Someone remind me what's the point of a remake again? A dearth of ideas? Thinking that one can do the job better? Don't laugh but one of the better Asian horror I've seen (probably amongst the first few too in recent years) was the Thai movie Shutter, which played on the plot device of spirit photography, those strange streaks of blurs that cover weird angles in a photograph, and with a vivid imagination, you can even make out faces of people you know, or know not.
There are remakes which challenge on the technical fronts - having to recreate scenes shot by shot, or those helmed by master directors in the hopes of injecting some depth into characterization and story. Some filmmakers even choose to remake their own films with a different cast (Funny Games anyone?), and the list goes on. But one thing's for sure, I seriously hope that the number of Asian horror remakes start to dwindle, given that the westernized versions pale in comparison to their Asian originals, and Shutter happens to be one of them.
OK, so perhaps half the fun was eliminated when you know just about every plot twist and turn, character motivation, and probably even what dialogue will come out of the actor's mouths (so I jest). But in all earnestness, I reckon that this remake will appeal more to those who have not seen the original. It's easy to be thoroughly bored because you know just what's about to come, and can eliminate red herrings, as well as spot the now-so-obviously subtle hints that the characters try to hide unsuccessfully.
Also, you can bet your last dollar that Hollywood will again go over the top in trying to explain everything verbatim, as well as attempting to up the ante with the finale, but in doing so, tried too hard. I do not deny that it was much needed tension too little too late toward the end, but really, it added nothing to the plot besides succeeding in making you squirm. Technically this remade version boasts nicer production values, but lacked the edginess that the original had to offer, well, because the directing duo of Banjong Pisanthanakun and Parkpoom Wongpoom were rookies then, and lacked certain horrific charm and soul (pardon the pun). In fact, there was one critical scene which the Thai version had which boasted some ingenuity in a tracking shot, but one which the remake had chickened out to do, opting instead for cheap CG and unnecessary cut-shots.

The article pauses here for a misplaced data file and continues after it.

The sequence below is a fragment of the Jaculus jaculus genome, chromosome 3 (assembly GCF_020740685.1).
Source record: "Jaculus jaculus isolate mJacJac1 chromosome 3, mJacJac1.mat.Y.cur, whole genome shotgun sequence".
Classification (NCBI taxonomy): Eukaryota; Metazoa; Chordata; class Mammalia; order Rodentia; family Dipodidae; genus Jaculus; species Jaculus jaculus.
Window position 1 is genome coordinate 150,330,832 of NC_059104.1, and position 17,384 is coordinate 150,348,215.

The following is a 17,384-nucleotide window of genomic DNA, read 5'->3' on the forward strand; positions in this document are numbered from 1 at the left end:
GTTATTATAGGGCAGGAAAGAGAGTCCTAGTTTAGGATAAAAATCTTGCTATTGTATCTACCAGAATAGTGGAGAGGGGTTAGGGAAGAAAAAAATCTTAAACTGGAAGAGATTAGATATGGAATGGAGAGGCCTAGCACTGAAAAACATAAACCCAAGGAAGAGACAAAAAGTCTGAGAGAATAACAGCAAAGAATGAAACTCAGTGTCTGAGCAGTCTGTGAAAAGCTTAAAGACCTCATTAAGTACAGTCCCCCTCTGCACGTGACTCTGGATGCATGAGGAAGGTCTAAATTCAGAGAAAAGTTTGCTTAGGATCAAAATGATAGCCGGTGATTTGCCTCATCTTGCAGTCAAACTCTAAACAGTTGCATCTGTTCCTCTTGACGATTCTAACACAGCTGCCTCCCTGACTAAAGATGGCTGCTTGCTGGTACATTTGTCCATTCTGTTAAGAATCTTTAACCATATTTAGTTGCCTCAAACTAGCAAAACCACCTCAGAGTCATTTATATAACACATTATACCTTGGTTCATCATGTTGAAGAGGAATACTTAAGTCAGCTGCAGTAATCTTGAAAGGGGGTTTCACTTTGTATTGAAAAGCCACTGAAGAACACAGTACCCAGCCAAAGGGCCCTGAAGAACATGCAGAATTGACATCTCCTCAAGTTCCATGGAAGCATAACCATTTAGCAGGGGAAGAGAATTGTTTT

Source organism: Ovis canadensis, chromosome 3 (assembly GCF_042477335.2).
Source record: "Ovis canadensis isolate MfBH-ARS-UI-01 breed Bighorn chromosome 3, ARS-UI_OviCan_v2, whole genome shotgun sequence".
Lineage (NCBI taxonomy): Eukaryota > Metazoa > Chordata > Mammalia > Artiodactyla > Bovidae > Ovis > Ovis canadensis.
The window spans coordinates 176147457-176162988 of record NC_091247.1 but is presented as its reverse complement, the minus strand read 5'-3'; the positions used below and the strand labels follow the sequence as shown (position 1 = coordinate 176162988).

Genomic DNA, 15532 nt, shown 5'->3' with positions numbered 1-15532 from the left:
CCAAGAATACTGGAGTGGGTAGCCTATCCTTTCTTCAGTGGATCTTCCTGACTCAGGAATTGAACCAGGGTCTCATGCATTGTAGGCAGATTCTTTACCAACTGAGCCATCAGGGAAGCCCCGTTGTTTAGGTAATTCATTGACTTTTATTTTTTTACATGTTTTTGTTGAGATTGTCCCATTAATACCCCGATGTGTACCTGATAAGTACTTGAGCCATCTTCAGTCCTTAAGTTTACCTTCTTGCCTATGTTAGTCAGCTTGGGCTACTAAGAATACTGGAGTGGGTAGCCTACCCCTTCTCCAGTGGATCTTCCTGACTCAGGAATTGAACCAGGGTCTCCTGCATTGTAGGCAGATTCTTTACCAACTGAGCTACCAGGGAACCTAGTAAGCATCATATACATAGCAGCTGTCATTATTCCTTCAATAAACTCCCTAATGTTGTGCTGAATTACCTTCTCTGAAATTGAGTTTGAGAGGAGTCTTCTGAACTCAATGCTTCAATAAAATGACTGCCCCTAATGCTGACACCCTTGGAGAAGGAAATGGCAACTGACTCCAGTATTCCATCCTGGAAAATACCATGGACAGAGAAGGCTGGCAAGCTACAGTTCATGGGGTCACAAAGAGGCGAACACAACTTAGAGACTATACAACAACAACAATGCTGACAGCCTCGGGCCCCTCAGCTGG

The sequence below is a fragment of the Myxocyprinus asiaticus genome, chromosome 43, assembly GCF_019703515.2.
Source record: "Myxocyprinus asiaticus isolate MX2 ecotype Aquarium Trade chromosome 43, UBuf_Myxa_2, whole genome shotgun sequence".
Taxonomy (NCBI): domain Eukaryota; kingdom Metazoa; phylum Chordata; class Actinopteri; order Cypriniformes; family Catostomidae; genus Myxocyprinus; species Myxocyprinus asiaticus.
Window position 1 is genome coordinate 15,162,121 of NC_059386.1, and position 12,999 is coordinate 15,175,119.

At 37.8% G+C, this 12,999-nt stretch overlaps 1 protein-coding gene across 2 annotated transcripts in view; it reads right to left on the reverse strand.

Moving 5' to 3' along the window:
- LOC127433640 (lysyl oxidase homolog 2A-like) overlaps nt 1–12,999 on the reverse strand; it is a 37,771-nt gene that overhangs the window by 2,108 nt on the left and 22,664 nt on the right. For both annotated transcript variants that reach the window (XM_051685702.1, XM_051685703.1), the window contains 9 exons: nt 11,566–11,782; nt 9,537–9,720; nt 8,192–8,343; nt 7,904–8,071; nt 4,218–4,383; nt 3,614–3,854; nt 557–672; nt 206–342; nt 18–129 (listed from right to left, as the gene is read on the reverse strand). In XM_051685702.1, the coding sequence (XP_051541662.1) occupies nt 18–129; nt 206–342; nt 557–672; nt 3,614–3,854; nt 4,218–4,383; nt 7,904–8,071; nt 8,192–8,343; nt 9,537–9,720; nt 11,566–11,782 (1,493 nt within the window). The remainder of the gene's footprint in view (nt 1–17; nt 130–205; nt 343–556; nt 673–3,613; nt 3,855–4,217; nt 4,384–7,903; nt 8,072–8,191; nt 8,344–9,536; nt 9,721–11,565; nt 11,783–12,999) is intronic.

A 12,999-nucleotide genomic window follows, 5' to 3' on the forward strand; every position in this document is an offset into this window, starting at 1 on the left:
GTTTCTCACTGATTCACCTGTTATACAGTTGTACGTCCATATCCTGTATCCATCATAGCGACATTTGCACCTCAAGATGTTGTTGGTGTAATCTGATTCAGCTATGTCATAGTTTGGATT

So the remade had blinked first, and didn't offer any really frightening moments to genuinely scare. Somehow I thought it was rather subtly pre-occupied with sex, given that you have a great looking cast with Joshua Jackson as Benjamin Shaw the photographer, and his newly wedded wife Jane Shaw, played by Rachael Taylor. For some reason, Japan gets automatically associated with Asian horror, and that's where this remake was set in, maybe because the director - Masayuki Ochiai - is Japanese too.
But the final straw which I found really disturbing, was the lack of acknowledgement that this is a remake. There's nothing in the opening credits to inform the audience that it is one (the original Thai directors given only producers credits), and probably tried to pass off as an original story. Recommended of course to those who have not seen the original (even then I'd suggest you only watch the Thai version). Those who have, are advised to steer clear.